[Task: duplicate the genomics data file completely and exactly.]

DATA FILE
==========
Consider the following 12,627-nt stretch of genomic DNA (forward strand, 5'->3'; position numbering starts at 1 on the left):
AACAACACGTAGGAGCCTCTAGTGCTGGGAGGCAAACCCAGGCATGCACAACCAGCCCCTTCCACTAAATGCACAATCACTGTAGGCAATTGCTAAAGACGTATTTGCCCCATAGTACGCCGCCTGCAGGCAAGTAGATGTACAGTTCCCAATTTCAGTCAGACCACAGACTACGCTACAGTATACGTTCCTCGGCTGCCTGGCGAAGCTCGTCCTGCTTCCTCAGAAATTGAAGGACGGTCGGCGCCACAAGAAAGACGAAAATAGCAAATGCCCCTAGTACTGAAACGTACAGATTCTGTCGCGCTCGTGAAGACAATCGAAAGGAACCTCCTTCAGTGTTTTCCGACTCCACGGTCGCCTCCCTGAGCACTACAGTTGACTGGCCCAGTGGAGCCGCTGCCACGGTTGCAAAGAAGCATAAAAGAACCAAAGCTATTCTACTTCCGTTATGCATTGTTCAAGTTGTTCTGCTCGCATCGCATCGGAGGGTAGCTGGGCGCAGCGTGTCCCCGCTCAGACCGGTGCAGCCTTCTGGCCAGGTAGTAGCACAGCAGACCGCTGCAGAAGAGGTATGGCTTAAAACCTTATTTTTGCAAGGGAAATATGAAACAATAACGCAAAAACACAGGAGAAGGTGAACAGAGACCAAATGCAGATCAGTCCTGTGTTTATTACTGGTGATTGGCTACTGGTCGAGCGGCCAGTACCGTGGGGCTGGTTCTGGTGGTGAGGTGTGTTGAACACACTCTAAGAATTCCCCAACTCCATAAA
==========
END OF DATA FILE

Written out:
Consider the following 12,627-nt stretch of genomic DNA (forward strand, 5'->3'; position numbering starts at 1 on the left):
AACAACACGTAGGAGCCTCTAGTGCTGGGAGGCAAACCCAGGCATGCACAACCAGCCCCTTCCACTAAATGCACAATCACTGTAGGCAATTGCTAAAGACGTATTTGCCCCATAGTACGCCGCCTGCAGGCAAGTAGATGTACAGTTCCCAATTTCAGTCAGACCACAGACTACGCTACAGTATACGTTCCTCGGCTGCCTGGCGAAGCTCGTCCTGCTTCCTCAGAAATTGAAGGACGGTCGGCGCCACAAGAAAGACGAAAATAGCAAATGCCCCTAGTACTGAAACGTACAGATTCTGTCGCGCTCGTGAAGACAATCGAAAGGAACCTCCTTCAGTGTTTTCCGACTCCACGGTCGCCTCCCTGAGCACTACAGTTGACTGGCCCAGTGGAGCCGCTGCCACGGTTGCAAAGAAGCATAAAAGAACCAAAGCTATTCTACTTCCGTTATGCATTGTTCAAGTTGTTCTGCTCGCATCGCATCGGAGGGTAGCTGGGCGCAGCGTGTCCCCGCTCAGACCGGTGCAGCCTTCTGGCCAGGTAGTAGCACAGCAGACCGCTGCAGAAGAGGTATGGCTTAAAACCTTATTTTTGCAAGGGAAATATGAAACAATAACGCAAAAACACAGGAGAAGGTGAACAGAGACCAAATGCAGATCAGTCCTGTGTTTATTACTGGTGATTGGCTACTGGTCGAGCGGCCAGTACCGTGGGGCTGGTTCTGGTGGTGAGGTGTGTTGAACACACTCTAAGAATTCCCCAACTCCATAAA